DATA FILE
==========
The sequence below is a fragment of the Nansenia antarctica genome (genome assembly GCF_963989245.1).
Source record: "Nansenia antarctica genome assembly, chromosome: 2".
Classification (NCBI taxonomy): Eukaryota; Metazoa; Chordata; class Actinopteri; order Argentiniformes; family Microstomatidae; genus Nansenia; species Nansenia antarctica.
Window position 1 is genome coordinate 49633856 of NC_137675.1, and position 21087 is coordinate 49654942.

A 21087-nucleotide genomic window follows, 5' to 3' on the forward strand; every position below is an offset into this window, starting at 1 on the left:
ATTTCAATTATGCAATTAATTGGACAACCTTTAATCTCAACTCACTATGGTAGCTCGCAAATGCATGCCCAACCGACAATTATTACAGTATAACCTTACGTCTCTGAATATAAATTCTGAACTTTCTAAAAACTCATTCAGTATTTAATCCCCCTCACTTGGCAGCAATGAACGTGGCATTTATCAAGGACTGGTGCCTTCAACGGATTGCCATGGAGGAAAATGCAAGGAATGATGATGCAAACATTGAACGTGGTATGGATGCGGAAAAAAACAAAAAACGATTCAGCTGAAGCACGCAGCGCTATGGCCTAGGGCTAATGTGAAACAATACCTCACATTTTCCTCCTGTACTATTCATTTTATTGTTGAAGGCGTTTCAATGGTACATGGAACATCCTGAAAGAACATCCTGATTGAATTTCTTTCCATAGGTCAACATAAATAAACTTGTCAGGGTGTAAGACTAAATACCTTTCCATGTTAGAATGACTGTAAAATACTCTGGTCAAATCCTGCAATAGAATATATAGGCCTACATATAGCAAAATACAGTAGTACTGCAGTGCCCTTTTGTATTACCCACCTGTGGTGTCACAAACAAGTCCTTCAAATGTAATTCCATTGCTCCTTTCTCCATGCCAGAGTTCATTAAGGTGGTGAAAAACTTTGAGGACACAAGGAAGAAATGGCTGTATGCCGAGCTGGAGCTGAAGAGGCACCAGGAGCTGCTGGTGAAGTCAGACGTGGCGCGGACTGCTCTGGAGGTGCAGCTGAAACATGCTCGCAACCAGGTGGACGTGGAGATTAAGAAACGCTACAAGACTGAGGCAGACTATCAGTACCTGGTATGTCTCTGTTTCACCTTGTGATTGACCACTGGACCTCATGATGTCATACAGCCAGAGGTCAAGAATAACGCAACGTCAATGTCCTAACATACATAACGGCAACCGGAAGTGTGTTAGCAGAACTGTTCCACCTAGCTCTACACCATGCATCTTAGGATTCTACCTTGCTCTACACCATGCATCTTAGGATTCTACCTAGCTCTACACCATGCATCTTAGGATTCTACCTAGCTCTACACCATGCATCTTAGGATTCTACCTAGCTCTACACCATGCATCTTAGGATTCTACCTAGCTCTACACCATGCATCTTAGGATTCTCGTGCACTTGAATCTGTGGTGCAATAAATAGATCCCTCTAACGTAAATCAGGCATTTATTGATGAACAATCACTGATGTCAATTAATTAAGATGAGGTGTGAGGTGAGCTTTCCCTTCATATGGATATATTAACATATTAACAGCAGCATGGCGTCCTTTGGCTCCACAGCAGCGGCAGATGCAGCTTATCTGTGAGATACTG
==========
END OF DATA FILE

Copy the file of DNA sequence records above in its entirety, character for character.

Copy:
The sequence below is a fragment of the Nansenia antarctica genome (genome assembly GCF_963989245.1).
Source record: "Nansenia antarctica genome assembly, chromosome: 2".
Classification (NCBI taxonomy): Eukaryota; Metazoa; Chordata; class Actinopteri; order Argentiniformes; family Microstomatidae; genus Nansenia; species Nansenia antarctica.
Window position 1 is genome coordinate 49633856 of NC_137675.1, and position 21087 is coordinate 49654942.

A 21087-nucleotide genomic window follows, 5' to 3' on the forward strand; every position below is an offset into this window, starting at 1 on the left:
ATTTCAATTATGCAATTAATTGGACAACCTTTAATCTCAACTCACTATGGTAGCTCGCAAATGCATGCCCAACCGACAATTATTACAGTATAACCTTACGTCTCTGAATATAAATTCTGAACTTTCTAAAAACTCATTCAGTATTTAATCCCCCTCACTTGGCAGCAATGAACGTGGCATTTATCAAGGACTGGTGCCTTCAACGGATTGCCATGGAGGAAAATGCAAGGAATGATGATGCAAACATTGAACGTGGTATGGATGCGGAAAAAAACAAAAAACGATTCAGCTGAAGCACGCAGCGCTATGGCCTAGGGCTAATGTGAAACAATACCTCACATTTTCCTCCTGTACTATTCATTTTATTGTTGAAGGCGTTTCAATGGTACATGGAACATCCTGAAAGAACATCCTGATTGAATTTCTTTCCATAGGTCAACATAAATAAACTTGTCAGGGTGTAAGACTAAATACCTTTCCATGTTAGAATGACTGTAAAATACTCTGGTCAAATCCTGCAATAGAATATATAGGCCTACATATAGCAAAATACAGTAGTACTGCAGTGCCCTTTTGTATTACCCACCTGTGGTGTCACAAACAAGTCCTTCAAATGTAATTCCATTGCTCCTTTCTCCATGCCAGAGTTCATTAAGGTGGTGAAAAACTTTGAGGACACAAGGAAGAAATGGCTGTATGCCGAGCTGGAGCTGAAGAGGCACCAGGAGCTGCTGGTGAAGTCAGACGTGGCGCGGACTGCTCTGGAGGTGCAGCTGAAACATGCTCGCAACCAGGTGGACGTGGAGATTAAGAAACGCTACAAGACTGAGGCAGACTATCAGTACCTGGTATGTCTCTGTTTCACCTTGTGATTGACCACTGGACCTCATGATGTCATACAGCCAGAGGTCAAGAATAACGCAACGTCAATGTCCTAACATACATAACGGCAACCGGAAGTGTGTTAGCAGAACTGTTCCACCTAGCTCTACACCATGCATCTTAGGATTCTACCTTGCTCTACACCATGCATCTTAGGATTCTACCTAGCTCTACACCATGCATCTTAGGATTCTACCTAGCTCTACACCATGCATCTTAGGATTCTACCTAGCTCTACACCATGCATCTTAGGATTCTACCTAGCTCTACACCATGCATCTTAGGATTCTCGTGCACTTGAATCTGTGGTGCAATAAATAGATCCCTCTAACGTAAATCAGGCATTTATTGATGAACAATCACTGATGTCAATTAATTAAGATGAGGTGTGAGGTGAGCTTTCCCTTCATATGGATATATTAACATATTAACAGCAGCATGGCGTCCTTTGGCTCCACAGCAGCGGCAGATGCAGCTTATCTGTGAGATACTG